CHARLESTON, W.Va. -- Hotel-motel tax collections are plunging in some localities because of unanticipated uses of exemptions allowed under the law, legislators were advised Monday.
Legislation allowing localities to impose occupancy taxes on hotel and motel rooms was enacted in 1975, with a maximum rate of 3 percent of the room charge. In 2005, the law was amended to allow a tax rate of up to 6 percent.
While the revenue has been a boon to cities, allowing them to construct and maintain civic centers, auditoriums, parks and other tourist attractions, some localities are seeing a sharp drop in hotel-motel tax collections because of two exemptions in the law:
The tax is not collected on rooms provided to guests at no charge. That was not an issue until recently, when the state's racetrack casinos -- particularly the two in the Northern Panhandle -- made a huge upsurge in offering "comped" rooms to attract gamblers.
The tax is not collected on stays of 30 days or longer -- an exemption that Lisa Dooley, with the West Virginia Municipal League, said was put in the original law so legislators would not owe the tax while staying in Charleston for legislative sessions.
Now, energy companies are taking advantage of the 30-day exception for lodging for employees working on drilling sites in the northern half of the state.
Some municipalities affected by the Marcellus Shale drilling boom are seeing hotel-motel tax collections dropping by nearly 50 percent, she said.
"That's where the cities are having an issue, and having a reduction in their revenue," Dooley told a Finance legislative interim committee.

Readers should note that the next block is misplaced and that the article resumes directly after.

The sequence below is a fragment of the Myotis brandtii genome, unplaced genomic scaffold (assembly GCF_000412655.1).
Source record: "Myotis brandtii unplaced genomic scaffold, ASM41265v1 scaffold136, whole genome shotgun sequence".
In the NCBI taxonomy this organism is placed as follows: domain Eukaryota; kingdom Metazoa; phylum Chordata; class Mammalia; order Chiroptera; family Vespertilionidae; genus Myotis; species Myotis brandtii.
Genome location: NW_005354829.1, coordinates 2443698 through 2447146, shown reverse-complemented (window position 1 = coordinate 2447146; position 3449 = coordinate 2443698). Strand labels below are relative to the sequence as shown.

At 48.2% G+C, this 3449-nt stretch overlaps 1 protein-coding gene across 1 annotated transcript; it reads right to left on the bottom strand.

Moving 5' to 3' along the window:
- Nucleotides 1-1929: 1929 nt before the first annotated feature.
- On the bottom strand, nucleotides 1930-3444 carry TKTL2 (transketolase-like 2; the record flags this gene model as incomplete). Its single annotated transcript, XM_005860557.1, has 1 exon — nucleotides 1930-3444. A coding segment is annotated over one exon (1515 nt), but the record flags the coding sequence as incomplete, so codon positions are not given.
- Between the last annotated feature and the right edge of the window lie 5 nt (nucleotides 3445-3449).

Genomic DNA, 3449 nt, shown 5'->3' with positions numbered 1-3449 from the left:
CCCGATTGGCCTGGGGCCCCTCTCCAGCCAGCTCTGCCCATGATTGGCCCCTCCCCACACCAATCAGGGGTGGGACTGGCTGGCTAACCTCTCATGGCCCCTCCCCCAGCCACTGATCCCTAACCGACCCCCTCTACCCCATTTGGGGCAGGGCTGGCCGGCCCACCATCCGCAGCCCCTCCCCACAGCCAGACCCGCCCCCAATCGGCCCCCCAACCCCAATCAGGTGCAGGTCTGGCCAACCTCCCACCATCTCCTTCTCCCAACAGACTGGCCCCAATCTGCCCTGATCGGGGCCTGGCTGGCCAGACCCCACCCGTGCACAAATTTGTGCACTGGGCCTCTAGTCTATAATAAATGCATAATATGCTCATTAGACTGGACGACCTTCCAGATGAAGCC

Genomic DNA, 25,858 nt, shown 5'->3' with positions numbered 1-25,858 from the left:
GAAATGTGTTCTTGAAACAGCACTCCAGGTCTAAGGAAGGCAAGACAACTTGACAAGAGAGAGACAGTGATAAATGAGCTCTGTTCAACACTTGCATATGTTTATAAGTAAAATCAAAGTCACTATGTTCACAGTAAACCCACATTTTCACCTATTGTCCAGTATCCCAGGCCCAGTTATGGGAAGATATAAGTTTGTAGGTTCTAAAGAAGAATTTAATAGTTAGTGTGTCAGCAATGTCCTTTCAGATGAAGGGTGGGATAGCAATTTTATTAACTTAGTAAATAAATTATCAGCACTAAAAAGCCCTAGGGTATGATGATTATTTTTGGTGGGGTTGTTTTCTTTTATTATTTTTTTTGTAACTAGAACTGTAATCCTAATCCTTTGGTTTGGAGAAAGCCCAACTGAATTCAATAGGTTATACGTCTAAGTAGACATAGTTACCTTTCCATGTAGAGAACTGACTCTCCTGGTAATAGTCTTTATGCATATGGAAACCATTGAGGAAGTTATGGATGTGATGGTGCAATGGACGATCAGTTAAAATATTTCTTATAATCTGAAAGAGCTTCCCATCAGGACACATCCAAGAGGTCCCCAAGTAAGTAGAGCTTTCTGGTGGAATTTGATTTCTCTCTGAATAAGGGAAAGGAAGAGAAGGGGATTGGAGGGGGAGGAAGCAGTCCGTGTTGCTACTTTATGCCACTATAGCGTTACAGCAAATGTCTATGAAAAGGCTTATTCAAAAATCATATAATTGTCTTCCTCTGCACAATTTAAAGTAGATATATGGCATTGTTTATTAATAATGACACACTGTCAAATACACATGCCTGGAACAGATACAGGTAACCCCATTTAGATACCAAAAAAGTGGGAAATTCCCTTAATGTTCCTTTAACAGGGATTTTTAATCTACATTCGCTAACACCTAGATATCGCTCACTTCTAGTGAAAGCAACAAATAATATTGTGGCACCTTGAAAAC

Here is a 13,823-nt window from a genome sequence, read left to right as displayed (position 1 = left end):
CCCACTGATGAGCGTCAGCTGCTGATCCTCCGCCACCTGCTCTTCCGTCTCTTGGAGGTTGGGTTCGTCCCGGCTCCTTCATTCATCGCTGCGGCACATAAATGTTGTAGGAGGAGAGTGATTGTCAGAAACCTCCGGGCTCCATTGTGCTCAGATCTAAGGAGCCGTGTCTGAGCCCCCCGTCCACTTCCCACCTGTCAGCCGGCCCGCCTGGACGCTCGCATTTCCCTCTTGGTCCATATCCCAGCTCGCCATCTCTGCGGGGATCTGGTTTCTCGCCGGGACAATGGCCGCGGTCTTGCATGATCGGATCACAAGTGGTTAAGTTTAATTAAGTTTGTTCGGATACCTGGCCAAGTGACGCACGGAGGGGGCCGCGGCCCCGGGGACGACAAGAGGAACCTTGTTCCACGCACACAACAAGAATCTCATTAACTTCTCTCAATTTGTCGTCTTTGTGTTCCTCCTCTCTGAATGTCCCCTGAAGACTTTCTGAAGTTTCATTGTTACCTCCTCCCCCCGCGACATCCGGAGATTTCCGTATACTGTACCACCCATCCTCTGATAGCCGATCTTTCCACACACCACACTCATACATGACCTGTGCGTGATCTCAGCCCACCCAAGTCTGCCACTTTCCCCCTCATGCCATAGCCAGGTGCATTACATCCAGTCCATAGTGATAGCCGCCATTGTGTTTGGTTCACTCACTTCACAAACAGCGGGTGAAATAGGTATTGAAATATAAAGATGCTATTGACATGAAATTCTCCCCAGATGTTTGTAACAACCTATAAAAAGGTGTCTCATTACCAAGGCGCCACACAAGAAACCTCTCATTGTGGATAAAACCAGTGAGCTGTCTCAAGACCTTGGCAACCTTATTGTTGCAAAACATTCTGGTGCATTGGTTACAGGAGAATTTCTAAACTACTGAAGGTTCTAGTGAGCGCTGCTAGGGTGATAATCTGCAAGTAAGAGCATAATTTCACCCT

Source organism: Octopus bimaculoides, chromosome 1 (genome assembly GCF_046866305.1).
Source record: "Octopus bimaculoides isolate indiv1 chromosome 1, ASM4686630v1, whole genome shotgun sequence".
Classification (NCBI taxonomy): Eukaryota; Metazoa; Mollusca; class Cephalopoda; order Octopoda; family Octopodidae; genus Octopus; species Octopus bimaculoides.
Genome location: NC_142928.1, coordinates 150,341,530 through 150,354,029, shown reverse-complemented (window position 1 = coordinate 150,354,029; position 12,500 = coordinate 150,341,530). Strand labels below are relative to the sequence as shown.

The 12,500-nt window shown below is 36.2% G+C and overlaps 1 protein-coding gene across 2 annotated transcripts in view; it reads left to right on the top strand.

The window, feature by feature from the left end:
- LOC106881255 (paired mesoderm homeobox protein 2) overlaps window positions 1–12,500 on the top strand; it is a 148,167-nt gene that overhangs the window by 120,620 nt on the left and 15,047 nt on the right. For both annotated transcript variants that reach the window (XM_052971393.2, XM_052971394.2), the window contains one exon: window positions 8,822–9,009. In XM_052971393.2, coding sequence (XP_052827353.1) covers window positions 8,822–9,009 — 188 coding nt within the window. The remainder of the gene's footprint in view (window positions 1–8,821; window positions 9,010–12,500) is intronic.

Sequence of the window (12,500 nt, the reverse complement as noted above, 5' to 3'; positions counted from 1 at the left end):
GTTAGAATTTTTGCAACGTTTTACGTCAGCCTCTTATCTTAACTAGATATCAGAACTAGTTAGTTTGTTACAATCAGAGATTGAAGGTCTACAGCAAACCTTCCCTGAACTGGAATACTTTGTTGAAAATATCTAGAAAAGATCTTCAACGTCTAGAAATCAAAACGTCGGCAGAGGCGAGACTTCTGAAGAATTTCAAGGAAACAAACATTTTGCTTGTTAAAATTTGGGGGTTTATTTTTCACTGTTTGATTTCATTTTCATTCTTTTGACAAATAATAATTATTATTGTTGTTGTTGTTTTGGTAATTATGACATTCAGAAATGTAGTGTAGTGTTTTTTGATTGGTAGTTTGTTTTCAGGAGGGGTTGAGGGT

She cited the town of Pleasant Valley, Marion County, which saw its hotel-motel tax collections drop from $11,000 to $6,000 in six months, because the three motels in town are filled largely with energy company employees.
The Municipal League is pushing to revise the 30-day exemption to apply only to state employees conducting official state business.
Hancock County Commissioner Danny Greathouse said his county is also losing hotel-motel revenue because of the 30-day exemption.
"I know some hotels where roughly 35 percent of the rooms are taken by people with the 30-day exemption," he said.
However, Greathouse said the county's big beef is with the exemption for comped rooms, noting that Mountaineer Racetrack and Casino in the county has started comping 50,000 to 60,000 room-nights a year in hopes of competing with new casinos in Pennsylvania and Ohio.
On any given night, more than half of the resort's 300 hotel rooms are available free of charge to gamblers.
John Cavacini, with the West Virginia Racing Association, said the comped rooms are the only incentive the Northern Panhandle casinos can offer to attract Pennsylvania and Ohio residents.
Under state law, the West Virginia racetrack casinos were required to build on-site luxury hotels -- amenities that the competing Ohio and Pennsylvania casinos lack.
"We use the comp system primarily to entice people to come and drive 40, 50 or 100 miles, and bypass casinos in their hometowns," he told interim committee members. "That is really the only advantage we have, to offer comped rooms."
Greathouse said he has no objection to the casinos comping rooms, but believes the law should be changed so that they would have to pay the appropriate amount of hotel-motel taxes on those rooms.
Reach Phil Kabler at firstname.lastname@example.org or 304-348-1220.